2004 Is Banner Corn Year

Corn producers saw one of the most memorable years in the history of the corn industry. Compiled by staff

Published on: Jan 3, 2005

The National Corn Growers Association (NCGA) looked back at some of the key happenings that made 2004 one of the most memorable years in the history of the corn industry. Here, in no particular order, are some of the most unforgettable stories from 2004:

  • Corn producers harvested the largest crop on record in 2004. The December USDA production report pegged the crop at 11.74 billion bushels, 16% larger than the previous record crop in 2003. Demand kept pace with supply, as USDA projected total use to be a record 10.9 billion bushels.
  • The ethanol industry continued its rapid growth in 2004, producing 21% more ethanol than in 2003. According to the Renewable Fuels Association, 83 plants were operational in 2004, producing approximately 3.4 billion gallons. More than 1.2 billion bushels of corn were used in ethanol production in 2004, according to USDA.
  • As natural gas and crude oil prices reached record-high prices in 2004, NCGA continued its push for comprehensive energy legislation including the Renewable Fuels Standard (RFS). While an energy bill did not pass in 2004, NCGA was encouraged by enactment of the Volumetric Ethanol Excise Tax Credit and other ethanol-friendly measures included in the corporate tax bill.
  • The Army Corps of Engineers’ marked the conclusion of its 15-year navigation study with a recommendation to build seven new locks on the upper Mississippi and Illinois rivers. Both the House and Senate introduced legislation calling for the new locks, but legislators failed to pass lock modernization measures before Congress adjourned. However, NCGA was encouraged by congressional authorization of nearly $14 million in pre-engineering and design work for the new locks.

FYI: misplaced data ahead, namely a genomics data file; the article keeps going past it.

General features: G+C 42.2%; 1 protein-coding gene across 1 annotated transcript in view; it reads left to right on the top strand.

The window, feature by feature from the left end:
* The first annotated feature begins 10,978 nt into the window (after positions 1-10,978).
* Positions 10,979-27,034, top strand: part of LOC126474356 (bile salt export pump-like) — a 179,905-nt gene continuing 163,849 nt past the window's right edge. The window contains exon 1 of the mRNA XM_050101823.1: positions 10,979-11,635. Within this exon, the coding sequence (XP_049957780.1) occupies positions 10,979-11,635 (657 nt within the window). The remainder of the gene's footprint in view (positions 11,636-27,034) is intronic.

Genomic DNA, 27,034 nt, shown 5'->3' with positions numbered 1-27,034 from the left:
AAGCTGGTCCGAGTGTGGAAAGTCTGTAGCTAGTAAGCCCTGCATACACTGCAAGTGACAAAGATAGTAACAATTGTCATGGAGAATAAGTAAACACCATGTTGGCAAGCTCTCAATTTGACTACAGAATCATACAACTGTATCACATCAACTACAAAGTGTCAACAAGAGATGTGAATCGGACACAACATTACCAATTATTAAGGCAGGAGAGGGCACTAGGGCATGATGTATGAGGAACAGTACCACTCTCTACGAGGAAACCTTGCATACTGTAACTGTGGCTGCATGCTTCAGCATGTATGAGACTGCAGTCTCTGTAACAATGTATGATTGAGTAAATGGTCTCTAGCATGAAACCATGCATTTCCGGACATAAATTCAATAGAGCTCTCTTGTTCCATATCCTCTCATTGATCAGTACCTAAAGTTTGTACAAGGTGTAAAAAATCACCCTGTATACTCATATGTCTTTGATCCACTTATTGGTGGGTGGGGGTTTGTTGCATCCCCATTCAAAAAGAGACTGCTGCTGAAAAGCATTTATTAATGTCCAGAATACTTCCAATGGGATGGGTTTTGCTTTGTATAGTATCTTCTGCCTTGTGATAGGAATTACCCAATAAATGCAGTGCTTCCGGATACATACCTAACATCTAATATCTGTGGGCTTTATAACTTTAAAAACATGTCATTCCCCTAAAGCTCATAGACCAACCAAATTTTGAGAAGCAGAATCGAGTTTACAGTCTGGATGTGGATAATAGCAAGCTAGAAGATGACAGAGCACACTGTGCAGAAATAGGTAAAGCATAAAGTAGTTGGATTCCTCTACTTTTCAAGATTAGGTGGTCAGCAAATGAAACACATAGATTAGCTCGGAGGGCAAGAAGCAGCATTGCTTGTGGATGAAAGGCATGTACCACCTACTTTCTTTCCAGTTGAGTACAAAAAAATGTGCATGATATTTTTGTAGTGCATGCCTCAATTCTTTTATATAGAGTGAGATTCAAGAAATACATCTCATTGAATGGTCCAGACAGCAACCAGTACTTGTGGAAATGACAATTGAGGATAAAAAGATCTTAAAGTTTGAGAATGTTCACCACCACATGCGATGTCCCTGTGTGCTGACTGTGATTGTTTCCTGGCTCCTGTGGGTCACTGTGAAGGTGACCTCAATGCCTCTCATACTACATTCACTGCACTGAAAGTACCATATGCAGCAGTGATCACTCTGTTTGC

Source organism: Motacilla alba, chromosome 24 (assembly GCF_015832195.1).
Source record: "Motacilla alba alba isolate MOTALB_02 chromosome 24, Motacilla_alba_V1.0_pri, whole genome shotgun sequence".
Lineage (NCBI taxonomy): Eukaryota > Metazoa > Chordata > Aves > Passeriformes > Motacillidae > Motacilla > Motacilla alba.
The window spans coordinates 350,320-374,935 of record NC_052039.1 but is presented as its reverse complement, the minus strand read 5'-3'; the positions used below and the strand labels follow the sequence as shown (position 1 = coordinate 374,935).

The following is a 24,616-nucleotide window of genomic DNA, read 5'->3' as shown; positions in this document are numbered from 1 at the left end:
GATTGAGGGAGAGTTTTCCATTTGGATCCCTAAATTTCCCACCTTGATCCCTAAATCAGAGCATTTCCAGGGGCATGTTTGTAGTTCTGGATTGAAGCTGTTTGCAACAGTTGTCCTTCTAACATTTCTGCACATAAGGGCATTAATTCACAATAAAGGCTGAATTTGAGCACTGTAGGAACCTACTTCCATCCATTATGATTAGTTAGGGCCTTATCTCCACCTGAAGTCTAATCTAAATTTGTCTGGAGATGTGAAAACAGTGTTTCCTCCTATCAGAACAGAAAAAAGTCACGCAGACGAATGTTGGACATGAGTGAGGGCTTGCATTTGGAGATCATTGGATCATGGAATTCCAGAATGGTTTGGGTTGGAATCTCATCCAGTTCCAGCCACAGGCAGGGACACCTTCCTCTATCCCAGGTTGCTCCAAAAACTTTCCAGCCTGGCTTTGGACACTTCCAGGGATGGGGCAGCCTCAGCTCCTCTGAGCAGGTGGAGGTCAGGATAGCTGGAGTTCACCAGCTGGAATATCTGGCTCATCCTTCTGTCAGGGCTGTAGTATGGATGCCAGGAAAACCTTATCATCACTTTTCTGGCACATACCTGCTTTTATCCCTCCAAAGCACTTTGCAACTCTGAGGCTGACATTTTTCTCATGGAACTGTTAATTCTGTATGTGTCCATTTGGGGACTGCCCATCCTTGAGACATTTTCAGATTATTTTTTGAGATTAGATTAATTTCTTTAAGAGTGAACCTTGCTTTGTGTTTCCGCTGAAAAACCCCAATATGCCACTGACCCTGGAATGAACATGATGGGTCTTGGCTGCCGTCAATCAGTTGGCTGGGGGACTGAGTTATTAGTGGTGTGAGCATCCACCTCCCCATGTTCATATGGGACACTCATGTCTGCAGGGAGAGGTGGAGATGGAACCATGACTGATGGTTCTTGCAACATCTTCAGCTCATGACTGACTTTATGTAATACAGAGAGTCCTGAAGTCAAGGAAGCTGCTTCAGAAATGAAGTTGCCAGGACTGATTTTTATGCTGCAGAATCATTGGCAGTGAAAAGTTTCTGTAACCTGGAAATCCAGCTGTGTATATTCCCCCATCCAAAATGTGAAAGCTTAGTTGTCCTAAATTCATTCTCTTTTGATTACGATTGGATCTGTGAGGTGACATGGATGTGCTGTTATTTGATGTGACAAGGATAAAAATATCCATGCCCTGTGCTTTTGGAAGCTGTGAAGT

• Progress continued on the effort to sequence the maize genome. In March, NCGA announced that it would launch a database containing genome sequencing data provided by Monsanto Company, DuPont's Pioneer Hi-Bred International Inc. and Ceres Inc. The genome effort also received a $30 million grant from the National Science Foundation, Department of Energy and USDA.
  • In May, NCGA attended the Washington, D.C., signing ceremony for the Central America Free Trade Agreement (CAFTA), an accord that is expected to significantly increase export opportunities for U.S. corn growers. CAFTA will provide guaranteed access totaling more than 1 million metric tons duty free and tariffs eliminated within 15 years. In 2003, CAFTA countries imported 1.7 million metric tons of corn.
  • At NCGA’s Corn Utilization and Technology Conference in June, USDA Economist Hosein Shapouri says the net energy balance of ethanol is now believed to be 1.66, meaning ethanol generates 66% more energy than it takes to produce. The net energy balance of ethanol was previously thought to be 1.33.